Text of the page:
We make our living, I guess, by branding ourselves. Some are influencers. Some are bloggers. Some salespeople. If we're professional, we are our brand, a conceit made very large by the former guy. What we mean by our intense hatred of one another is that we really can't stand ourselves. What we imagine we are bears almost no relation to what we actually are. Which is inauthentic shitheads who behave like all the other shitheads. And I have no idea what authenticity even means, but I shall not brand myself!

Sure AI will have no emotion, and no prejudice, once we get the kinks worked out. No play, which would mean no learning, or at least not the kind that counts. Please let us not mistake AI for human intelligence, though we are moving rapidly in that direction.

The singularity that the AI nutjobs fear or wish to celebrate is not much more than a highly elaborate crystalized rock. We think that the computation will keep on keeping on, but really? Would it? Once a nano-second makes a bejillion chess-board moves it stalemates at a solution. Over and done. There is no life there is all.

We lack almost all imagination in these matters. It amazes me how unexamined most of our assumptions are. We assume that to be human is to be something like what humans can make and then we project ourselves right onto the monstrosity. Look closely at AI, Pogo, and you will see yourself, already gone.

Thursday, November 16, 2023

The Flaw in Gregory Bateson's Otherwise Brilliant Ecology of Mind

OK, so I don't mean that Bateson is flawed, but rather that his thinking and therefore his writing is flawed. The flaws are with cybernetics (no surprise there - I'd already adverted to that surmise) and with brain, each of which resolve to the same flaw. 

And look here, I'm not meaning to suggest that I am remotely qualified as a critic. My role, here and in life, is not to specialize to such extent as my betters have, but rather to seek out possibilities for not just hope, but for a direction of effort toward the Earth's persistence. That direction, I am convinced, will have to be away from rewarding principally those who toy with money and corporate AI power. It will have to move back toward what is holistically human, which would mean to be of a piece with the entire cosmos. We are still so stuck in dualism, and the banishment of any and all knowledge which doesn't begin and end with the quantifiable extension of materialism.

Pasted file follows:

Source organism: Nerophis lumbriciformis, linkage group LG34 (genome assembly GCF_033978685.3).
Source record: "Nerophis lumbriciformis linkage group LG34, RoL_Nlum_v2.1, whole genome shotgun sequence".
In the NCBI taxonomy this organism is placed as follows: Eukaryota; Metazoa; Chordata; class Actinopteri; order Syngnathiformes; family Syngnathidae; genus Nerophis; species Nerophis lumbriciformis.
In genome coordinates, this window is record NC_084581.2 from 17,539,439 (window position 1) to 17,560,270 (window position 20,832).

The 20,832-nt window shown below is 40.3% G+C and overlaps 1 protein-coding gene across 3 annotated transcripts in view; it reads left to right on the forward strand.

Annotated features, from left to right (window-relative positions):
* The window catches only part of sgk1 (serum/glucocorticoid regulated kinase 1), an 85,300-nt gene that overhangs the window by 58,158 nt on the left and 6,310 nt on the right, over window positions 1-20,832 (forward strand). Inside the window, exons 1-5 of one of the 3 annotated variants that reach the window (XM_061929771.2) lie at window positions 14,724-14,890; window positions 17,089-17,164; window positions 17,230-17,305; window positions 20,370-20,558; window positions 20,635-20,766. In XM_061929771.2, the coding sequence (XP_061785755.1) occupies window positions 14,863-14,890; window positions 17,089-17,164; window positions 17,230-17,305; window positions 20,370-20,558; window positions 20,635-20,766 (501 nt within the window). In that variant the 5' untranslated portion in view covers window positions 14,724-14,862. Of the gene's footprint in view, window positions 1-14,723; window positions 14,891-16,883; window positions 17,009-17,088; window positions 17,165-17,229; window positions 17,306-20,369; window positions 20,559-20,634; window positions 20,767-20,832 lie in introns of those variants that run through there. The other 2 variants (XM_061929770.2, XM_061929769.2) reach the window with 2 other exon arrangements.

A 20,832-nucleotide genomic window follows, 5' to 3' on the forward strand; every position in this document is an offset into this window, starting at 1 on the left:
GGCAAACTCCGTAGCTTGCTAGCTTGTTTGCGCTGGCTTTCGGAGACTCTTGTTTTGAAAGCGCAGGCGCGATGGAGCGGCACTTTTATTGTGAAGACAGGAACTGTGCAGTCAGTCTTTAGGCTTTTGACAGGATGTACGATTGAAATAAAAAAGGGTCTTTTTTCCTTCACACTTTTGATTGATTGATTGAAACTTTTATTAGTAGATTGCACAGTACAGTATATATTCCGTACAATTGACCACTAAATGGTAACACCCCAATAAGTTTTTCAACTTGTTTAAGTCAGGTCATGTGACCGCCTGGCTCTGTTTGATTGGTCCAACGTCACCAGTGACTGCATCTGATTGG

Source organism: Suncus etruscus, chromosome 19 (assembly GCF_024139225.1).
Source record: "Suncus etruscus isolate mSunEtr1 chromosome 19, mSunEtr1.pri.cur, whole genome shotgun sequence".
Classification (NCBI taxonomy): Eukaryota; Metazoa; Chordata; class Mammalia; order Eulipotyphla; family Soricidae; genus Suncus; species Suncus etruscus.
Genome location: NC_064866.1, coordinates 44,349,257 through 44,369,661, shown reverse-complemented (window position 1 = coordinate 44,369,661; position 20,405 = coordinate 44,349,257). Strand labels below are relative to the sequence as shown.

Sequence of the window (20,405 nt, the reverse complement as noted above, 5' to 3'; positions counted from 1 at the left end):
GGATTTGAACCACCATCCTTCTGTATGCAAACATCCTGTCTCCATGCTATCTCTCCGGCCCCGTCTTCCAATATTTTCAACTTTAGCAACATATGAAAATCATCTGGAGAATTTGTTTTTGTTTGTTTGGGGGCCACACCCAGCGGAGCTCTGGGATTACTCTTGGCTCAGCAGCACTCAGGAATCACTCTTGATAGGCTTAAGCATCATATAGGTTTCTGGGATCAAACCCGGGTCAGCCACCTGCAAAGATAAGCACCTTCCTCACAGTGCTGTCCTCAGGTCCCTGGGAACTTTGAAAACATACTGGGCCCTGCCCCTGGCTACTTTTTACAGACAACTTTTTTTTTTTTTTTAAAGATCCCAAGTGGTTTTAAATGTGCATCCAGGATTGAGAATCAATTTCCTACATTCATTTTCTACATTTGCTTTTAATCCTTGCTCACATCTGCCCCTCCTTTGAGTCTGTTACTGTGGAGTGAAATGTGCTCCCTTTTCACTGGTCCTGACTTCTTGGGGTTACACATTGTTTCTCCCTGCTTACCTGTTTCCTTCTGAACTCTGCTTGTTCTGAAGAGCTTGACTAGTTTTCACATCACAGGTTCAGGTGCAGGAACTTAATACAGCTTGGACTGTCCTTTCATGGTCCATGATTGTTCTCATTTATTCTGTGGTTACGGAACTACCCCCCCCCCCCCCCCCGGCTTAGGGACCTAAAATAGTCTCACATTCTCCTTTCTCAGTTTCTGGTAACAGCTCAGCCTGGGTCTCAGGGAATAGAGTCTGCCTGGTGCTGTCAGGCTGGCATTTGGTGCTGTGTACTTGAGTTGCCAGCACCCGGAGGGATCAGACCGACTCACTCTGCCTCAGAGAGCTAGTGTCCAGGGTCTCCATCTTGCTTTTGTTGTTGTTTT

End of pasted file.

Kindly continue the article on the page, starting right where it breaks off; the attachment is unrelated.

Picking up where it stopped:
Now I have to confess that I just took a long pause to listen to a talk given by Gerald Edelman some time ago at the nearby Chautauqua Institution. Edelman does all of my dirty work for me and more, quite simply by his demolition of our likelihood to understand, much less to decode, the workings of the human mind. Sure, he's still brain-centric, like Bateson is, but in his case, he doesn't distinguish the brain from the body, and his measurement of mind is of a scale with how many subatomic particles exist in our cosmos. This is based on numbers of possible interconnections in a single brain, though he goes well beyond that simple measure.

Sure it is true that I can't approach the brilliance of either man. It's also true that I don't have the capacity to sit still and listen to a lecture, though I surely could have and would have were I in that audience that day way way back in 2003, before the man died. 

And I can't afford to go on a drive for the purpose of listening, though I know for a fact that driving works for me. So, instead, I decided to mend my moccasins. These aren't made to be mended - they're machine-made in some struggling country, and carry the brand name of Hush Puppies. I got them on steep discount. I could just toss them out, but in answer to my well-off brother-in-law's comment that it's interesting that my scant income is precisely equal to my outflow (he didn't seem to consider that this is the result of my finely calibrated economic decision-making), no I couldn't.

For one thing, I've already invested a repair in them, which was the unravelling of the main lace holding the top to the sole. I have a collection of thread, but somehow lost my store of needles, even knowing where I last had stowed them. While listening, I searched again, hopelessly and with predictable result. So I dabbed the thick thread with some glue, just simply to avoid the waste of a gas-powered trip out to the sewing hobby store on the other side of town, and managed to thread the two-sizes-too-small needle. 

Then there is the problem of pushing and pulling. I have these devices on the sailboat, but it's a lousy day and my main project is to cover the boat. So I find that I can pull the needle with the sleeve end of some rubber gloves for grip (don't touch the fingers, where I could not abide a hole), and a chunk of wood to push, and by the time the talk was finished I'd both repaired my moccasins again, and listened to the whole lecture.